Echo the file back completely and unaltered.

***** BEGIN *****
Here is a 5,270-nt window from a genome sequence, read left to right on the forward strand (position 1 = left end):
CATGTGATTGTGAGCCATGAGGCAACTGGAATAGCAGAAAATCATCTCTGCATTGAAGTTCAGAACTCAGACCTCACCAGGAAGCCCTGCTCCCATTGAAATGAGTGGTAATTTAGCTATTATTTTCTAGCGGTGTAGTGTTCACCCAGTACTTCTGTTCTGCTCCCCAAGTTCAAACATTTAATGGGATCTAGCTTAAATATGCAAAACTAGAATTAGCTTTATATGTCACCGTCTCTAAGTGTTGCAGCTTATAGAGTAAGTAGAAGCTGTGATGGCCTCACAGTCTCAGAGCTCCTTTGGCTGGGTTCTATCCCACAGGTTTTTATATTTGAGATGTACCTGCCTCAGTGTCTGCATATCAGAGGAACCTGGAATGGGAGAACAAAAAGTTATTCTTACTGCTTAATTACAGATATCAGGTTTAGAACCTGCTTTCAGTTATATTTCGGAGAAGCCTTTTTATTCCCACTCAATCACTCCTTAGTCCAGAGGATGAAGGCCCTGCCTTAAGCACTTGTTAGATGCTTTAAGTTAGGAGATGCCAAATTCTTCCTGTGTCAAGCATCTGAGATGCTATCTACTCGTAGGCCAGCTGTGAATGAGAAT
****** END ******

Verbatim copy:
Here is a 5,270-nt window from a genome sequence, read left to right on the forward strand (position 1 = left end):
CATGTGATTGTGAGCCATGAGGCAACTGGAATAGCAGAAAATCATCTCTGCATTGAAGTTCAGAACTCAGACCTCACCAGGAAGCCCTGCTCCCATTGAAATGAGTGGTAATTTAGCTATTATTTTCTAGCGGTGTAGTGTTCACCCAGTACTTCTGTTCTGCTCCCCAAGTTCAAACATTTAATGGGATCTAGCTTAAATATGCAAAACTAGAATTAGCTTTATATGTCACCGTCTCTAAGTGTTGCAGCTTATAGAGTAAGTAGAAGCTGTGATGGCCTCACAGTCTCAGAGCTCCTTTGGCTGGGTTCTATCCCACAGGTTTTTATATTTGAGATGTACCTGCCTCAGTGTCTGCATATCAGAGGAACCTGGAATGGGAGAACAAAAAGTTATTCTTACTGCTTAATTACAGATATCAGGTTTAGAACCTGCTTTCAGTTATATTTCGGAGAAGCCTTTTTATTCCCACTCAATCACTCCTTAGTCCAGAGGATGAAGGCCCTGCCTTAAGCACTTGTTAGATGCTTTAAGTTAGGAGATGCCAAATTCTTCCTGTGTCAAGCATCTGAGATGCTATCTACTCGTAGGCCAGCTGTGAATGAGAAT